UEP at NPC: Savannah-Nicole Villalba, AICP, AZT

The American Planning Association (APA) hosts annual the National Planning Conference (NPC). The conference serves as a hub to learn solutions and new approaches for the planning community to help solve today’s most pressing problems. This year’s conference in Philadelphia featured UEP alums serving as moderators, speakers, and attendees. We asked them how the program prepared them to be practical visionaries in their field and provided advice to current and future UEPers about to begin their career as planners.

Savannah-Nicole Villalba is a UEP alumnus who participated as a Speaker in the Moving Equity, Diversity, and Inclusion Toward Action panel, which described how APA’s Connecticut and Florida chapters created Equity, Diversity, and Inclusion programs, work plans, and activities.


Savannah-Nicole Villalba, AICP, AZT 

Current Position

Senior Regional Planner for Housing and Integrated Development at the Naugatuck Valley Council of Governments (NVCOG)

Year of Graduation


How did UEP prepare you for your current role as a practical visionary?

I took a lot of classes that assisted me in understanding how to implement housing, land use, and economic development policies. Jon Witten, Shomon Shamsuddin, Rosalind Greenstein, and Peg Barringer’s classes were instrumental to my work as a housing and land use planner at a regional council of governments. 

As a practical visionary, the practical part is: Can you implement the dream, goal, or vision that a community has identified as a priority? UEP’s focus on social justice and human-centered planning processes has given me the skills necessary to assist in the implementation of a community’s vision. 

In addition, my time as a Tisch Summer Fellow at the Dudley Street Neighborhood Initiative gave me a concrete example of equitable community engagement and community agency. It was the first time I saw food and child care offered at public meetings. My time at DSNI and in the UEP classroom showed me that community-driven planning is possible.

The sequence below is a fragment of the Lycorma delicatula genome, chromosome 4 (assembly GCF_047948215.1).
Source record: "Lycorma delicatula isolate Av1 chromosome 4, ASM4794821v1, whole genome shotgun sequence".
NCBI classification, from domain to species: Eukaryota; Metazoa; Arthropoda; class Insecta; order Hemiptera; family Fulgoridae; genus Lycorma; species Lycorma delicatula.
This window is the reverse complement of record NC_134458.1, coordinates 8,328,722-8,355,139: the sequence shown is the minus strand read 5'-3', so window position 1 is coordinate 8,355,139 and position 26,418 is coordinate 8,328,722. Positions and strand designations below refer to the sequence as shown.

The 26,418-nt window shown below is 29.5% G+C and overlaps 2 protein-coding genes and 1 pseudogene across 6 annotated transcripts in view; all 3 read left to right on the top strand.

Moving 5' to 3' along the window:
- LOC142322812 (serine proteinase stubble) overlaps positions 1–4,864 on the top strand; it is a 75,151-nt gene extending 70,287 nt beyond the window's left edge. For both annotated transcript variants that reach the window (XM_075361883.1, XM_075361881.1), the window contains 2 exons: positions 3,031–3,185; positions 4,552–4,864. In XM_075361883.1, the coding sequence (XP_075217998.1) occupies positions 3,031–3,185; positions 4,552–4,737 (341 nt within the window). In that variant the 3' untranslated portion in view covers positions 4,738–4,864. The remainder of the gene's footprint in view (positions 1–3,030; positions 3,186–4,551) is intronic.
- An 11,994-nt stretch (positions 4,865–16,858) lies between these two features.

Do you have any advice for present or future UEPers interested in your field?

My advice would be to try to take every opportunity that comes your way. I understand that it may be difficult based on your positionality and available resources: you may have another job, personal responsibilities, or involvement with community or professional extracurriculars that do not give you much free time outside of your academic responsibilities.

But if an opportunity presents itself, and you have the means, time, and capacity, take it. This is the opportunity in your life to open every door and turn over every rock. You never know which opportunity you take or which special connection you make that leads you down the path to your passion. The activities that I got involved with at UEP helped me get my first planning job as an Assistant Town Planner in the Town of Winchester, MA during my second year at UEP. I know it can be tiring, but the benefits and the fruits of that labor can be invaluable.

Anything else you want to add?

You are in a special planning program. I think many planning programs only focus on technical knowledge: they make planners who know how to read site plans, who can comprehensively plan, or do the other tasks they’re asked to do. While UEP has these courses, and I recommend you take as many as you can (take Land Use Planning I and II with Jon, you will thank me later no matter what you do after UEP), UEP prioritizes a people-centered approach to planning that will ultimately make you a strong planner and set you apart. 

Immerse yourself in the UEP community while you are there because the faculty and staff are incredible and truly embody what it means to be a practical visionary. The UEP community will help foster your ability to turn vision into practice.